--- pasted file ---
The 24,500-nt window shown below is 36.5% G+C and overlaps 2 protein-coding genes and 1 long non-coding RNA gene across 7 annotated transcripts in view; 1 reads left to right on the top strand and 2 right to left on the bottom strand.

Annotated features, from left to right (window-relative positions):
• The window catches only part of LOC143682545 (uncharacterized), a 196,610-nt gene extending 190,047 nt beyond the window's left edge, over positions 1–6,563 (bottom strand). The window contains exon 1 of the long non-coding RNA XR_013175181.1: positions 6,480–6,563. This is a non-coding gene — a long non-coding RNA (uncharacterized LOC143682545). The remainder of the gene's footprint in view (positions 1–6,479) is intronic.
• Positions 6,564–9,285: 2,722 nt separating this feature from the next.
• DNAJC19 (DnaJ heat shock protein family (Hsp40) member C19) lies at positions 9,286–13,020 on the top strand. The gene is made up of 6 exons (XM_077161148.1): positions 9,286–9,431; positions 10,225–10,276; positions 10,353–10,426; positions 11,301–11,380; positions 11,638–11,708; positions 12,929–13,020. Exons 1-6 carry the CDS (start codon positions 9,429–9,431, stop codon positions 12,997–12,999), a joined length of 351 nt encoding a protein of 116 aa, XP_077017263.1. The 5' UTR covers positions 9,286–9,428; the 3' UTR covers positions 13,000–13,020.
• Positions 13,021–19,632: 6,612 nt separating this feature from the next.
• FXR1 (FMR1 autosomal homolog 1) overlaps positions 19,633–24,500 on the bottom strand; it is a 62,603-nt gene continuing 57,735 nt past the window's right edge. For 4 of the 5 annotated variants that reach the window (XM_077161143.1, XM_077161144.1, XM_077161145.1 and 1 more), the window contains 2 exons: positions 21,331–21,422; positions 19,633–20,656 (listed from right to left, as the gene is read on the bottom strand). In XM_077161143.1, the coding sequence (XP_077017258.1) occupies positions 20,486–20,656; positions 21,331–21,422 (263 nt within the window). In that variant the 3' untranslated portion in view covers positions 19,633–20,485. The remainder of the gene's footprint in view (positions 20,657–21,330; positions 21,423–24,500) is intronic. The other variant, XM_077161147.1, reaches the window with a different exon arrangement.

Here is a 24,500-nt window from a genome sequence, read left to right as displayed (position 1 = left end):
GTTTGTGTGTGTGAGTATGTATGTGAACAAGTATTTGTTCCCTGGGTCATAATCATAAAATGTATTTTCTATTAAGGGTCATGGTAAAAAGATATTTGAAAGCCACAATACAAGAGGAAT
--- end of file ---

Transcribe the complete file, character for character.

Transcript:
The 24,500-nt window shown below is 36.5% G+C and overlaps 2 protein-coding genes and 1 long non-coding RNA gene across 7 annotated transcripts in view; 1 reads left to right on the top strand and 2 right to left on the bottom strand.

Annotated features, from left to right (window-relative positions):
• The window catches only part of LOC143682545 (uncharacterized), a 196,610-nt gene extending 190,047 nt beyond the window's left edge, over positions 1–6,563 (bottom strand). The window contains exon 1 of the long non-coding RNA XR_013175181.1: positions 6,480–6,563. This is a non-coding gene — a long non-coding RNA (uncharacterized LOC143682545). The remainder of the gene's footprint in view (positions 1–6,479) is intronic.
• Positions 6,564–9,285: 2,722 nt separating this feature from the next.
• DNAJC19 (DnaJ heat shock protein family (Hsp40) member C19) lies at positions 9,286–13,020 on the top strand. The gene is made up of 6 exons (XM_077161148.1): positions 9,286–9,431; positions 10,225–10,276; positions 10,353–10,426; positions 11,301–11,380; positions 11,638–11,708; positions 12,929–13,020. Exons 1-6 carry the CDS (start codon positions 9,429–9,431, stop codon positions 12,997–12,999), a joined length of 351 nt encoding a protein of 116 aa, XP_077017263.1. The 5' UTR covers positions 9,286–9,428; the 3' UTR covers positions 13,000–13,020.
• Positions 13,021–19,632: 6,612 nt separating this feature from the next.
• FXR1 (FMR1 autosomal homolog 1) overlaps positions 19,633–24,500 on the bottom strand; it is a 62,603-nt gene continuing 57,735 nt past the window's right edge. For 4 of the 5 annotated variants that reach the window (XM_077161143.1, XM_077161144.1, XM_077161145.1 and 1 more), the window contains 2 exons: positions 21,331–21,422; positions 19,633–20,656 (listed from right to left, as the gene is read on the bottom strand). In XM_077161143.1, the coding sequence (XP_077017258.1) occupies positions 20,486–20,656; positions 21,331–21,422 (263 nt within the window). In that variant the 3' untranslated portion in view covers positions 19,633–20,485. The remainder of the gene's footprint in view (positions 20,657–21,330; positions 21,423–24,500) is intronic. The other variant, XM_077161147.1, reaches the window with a different exon arrangement.

Here is a 24,500-nt window from a genome sequence, read left to right as displayed (position 1 = left end):
GTTTGTGTGTGTGAGTATGTATGTGAACAAGTATTTGTTCCCTGGGTCATAATCATAAAATGTATTTTCTATTAAGGGTCATGGTAAAAAGATATTTGAAAGCCACAATACAAGAGGAAT